The hip-hop music cuts off and the beer pong table lays dormant. The police ask whose house party this is, but luckily for the high school students, it’s only a drill. The kids are taking part in the “Teen Maze” drug prevention event at Canyon del Oro High School, organized by the Arizona Youth Partnership.
The event begins with a simulated high school party, but members of the Oro Valley Police and Pima County Sherriff’s departments soon crash the festivities, asking “Who’s been drinking tonight?” The officers then give the sophomores cards detailing their actions for the hypothetical night: drinking and driving, smoking marijuana, and so on. The students then move around different stations in the gym to see where their poor choices can deliver them: juvenile detention, court, a substance abuse center, the hospital and more.
“We want the students answering, ‘how could this affect me?’ or ‘how could this affect others?’” said Mary Anne Fout of AZYP. “The best outcomes I see are ‘I would have made different choices,’ because it shows they’re thinking critically, that they’re thinking ahead.”
At a mock police station, students “caught” drinking and driving are administered field sobriety tests while wearing drunk goggles. Many stumble and sway over the gym floor. None of them pass.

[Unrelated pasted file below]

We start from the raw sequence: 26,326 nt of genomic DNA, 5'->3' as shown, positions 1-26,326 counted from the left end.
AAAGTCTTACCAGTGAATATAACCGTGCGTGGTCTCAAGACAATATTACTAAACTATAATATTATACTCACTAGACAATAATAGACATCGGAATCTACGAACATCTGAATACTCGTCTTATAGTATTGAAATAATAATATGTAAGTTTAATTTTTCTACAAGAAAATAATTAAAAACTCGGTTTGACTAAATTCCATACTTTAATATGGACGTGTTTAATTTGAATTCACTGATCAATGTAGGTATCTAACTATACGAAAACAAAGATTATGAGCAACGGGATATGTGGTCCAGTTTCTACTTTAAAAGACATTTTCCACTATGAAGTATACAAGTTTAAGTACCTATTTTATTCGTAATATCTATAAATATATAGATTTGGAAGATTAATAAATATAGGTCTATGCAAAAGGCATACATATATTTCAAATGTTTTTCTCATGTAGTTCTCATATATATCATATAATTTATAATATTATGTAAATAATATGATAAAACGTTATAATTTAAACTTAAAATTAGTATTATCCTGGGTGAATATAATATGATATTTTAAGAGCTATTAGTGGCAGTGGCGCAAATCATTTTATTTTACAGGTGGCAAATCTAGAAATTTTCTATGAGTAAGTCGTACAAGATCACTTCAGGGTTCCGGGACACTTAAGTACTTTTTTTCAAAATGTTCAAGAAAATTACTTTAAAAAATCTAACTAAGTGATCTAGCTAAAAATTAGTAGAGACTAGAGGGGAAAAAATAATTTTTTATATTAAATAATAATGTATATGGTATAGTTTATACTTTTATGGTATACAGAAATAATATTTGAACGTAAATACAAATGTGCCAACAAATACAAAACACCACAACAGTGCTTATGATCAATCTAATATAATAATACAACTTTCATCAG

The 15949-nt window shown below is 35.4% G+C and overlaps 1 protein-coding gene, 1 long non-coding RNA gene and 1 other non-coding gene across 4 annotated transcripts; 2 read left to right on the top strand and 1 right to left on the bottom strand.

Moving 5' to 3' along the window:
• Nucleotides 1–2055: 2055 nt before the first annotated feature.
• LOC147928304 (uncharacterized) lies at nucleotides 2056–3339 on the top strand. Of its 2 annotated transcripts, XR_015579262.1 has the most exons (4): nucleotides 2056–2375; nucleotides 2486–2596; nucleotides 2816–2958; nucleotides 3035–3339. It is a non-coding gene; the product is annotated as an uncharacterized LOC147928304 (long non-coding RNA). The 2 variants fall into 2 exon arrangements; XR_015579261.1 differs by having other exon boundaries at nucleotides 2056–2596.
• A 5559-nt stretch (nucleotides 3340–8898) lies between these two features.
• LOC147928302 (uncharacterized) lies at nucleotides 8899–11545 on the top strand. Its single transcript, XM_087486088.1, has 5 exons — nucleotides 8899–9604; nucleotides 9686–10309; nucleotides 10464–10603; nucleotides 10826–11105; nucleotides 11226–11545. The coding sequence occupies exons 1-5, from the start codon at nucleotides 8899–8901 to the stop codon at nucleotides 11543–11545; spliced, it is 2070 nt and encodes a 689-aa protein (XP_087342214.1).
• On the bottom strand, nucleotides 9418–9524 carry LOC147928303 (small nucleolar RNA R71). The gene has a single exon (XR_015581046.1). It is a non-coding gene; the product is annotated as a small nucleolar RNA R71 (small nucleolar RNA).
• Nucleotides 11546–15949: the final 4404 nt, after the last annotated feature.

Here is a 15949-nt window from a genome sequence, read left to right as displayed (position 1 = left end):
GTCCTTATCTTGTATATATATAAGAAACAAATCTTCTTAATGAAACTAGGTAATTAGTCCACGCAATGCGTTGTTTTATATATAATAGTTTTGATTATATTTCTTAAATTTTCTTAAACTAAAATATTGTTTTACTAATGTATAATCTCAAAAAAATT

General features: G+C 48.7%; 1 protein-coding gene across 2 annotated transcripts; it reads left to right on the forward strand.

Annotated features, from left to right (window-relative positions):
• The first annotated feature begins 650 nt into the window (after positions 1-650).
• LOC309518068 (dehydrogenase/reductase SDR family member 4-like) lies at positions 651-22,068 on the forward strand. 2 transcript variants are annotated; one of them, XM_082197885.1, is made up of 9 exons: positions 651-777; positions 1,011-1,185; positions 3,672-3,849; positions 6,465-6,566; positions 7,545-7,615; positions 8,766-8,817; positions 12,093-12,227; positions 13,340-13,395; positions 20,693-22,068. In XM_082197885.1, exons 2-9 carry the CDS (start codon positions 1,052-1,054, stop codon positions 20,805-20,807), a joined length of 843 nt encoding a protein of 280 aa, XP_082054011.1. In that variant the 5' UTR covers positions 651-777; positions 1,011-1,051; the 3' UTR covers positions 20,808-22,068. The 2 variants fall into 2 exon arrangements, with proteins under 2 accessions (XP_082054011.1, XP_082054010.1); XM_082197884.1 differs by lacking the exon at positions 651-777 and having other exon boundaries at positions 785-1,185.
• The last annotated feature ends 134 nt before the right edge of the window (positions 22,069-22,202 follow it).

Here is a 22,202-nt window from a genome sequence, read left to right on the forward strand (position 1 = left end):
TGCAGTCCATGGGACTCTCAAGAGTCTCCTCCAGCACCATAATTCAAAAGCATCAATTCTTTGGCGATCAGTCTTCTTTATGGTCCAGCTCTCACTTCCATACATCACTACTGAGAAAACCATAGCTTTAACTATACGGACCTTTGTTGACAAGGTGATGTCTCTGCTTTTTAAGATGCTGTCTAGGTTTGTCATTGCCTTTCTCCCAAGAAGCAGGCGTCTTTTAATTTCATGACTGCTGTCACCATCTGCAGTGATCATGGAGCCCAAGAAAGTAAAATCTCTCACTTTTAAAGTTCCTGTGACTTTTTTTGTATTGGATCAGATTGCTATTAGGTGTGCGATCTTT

“It’s almost identical to what we do in real life,” said Trey Brown, OVPD school resource officer. “At least half the students we see at these high school parties have drank or ingested a substance.”
At the Banner University Medical Center station, hospital staff tell students about the risks involved in impaired driving, often sharing graphic true stories.
At the court station, volunteers tell the students about the legal ramifications of drinking in driving.
“Remember, 40 hours of community service is about 10 Saturdays,” a volunteer tells the students.
This is the fifth Teen Maze organized by AZYP in the greater Tucson area. Similar events have happened at Marana and Sahuarita high schools. According to Fout, with every Teen Maze, AZYP is able to hone in its skills to make operations run more smoothly. The group can also tailor the events to issues affecting particular schools. While the basis for every Teen Maze are the dangers of alcohol, marijuana and prescription drugs, high schools in the past have wanted to focus more on vaping.
“If there’s a station the students need to pay the most attention to, it’s either the ‘school’ or ‘future’ stations. It shows them how one decision can disrupt your life.” Fout said.
While last Friday was the first Teen Maze program at CDO High School, and all of Oro Valley, AZYP hopes it will not be the last, even if its grant money for running these kinds of programs expires.
“We’re hoping to leave the schools with the templates and tools necessary to recreate events like this,” Fout said.
According to Amphitheater Public Schools Superintendent Todd Jaeger, the idea to bring Teen Maze to CDO came from the parent teacher organization.
“We were immediately on board,” Jaeger said. “Now our students are better informed. They’ve got a little bit more of an opportunity to pause and think about their decisions.”
Jaeger said one of the best parts of Teen Maze is educating students about the smaller aspects of their consequences they might not know about, such as, if they end up on probation, they are not allowed to cross state lines.
Jaeger’s son, a CDO sophomore, also attended Teen Maze.
“It worked out well,” Jaeger said. “I got to tell him, ‘hey, I heard you might get arrested at school today.’”
For more information, visit azyp.org.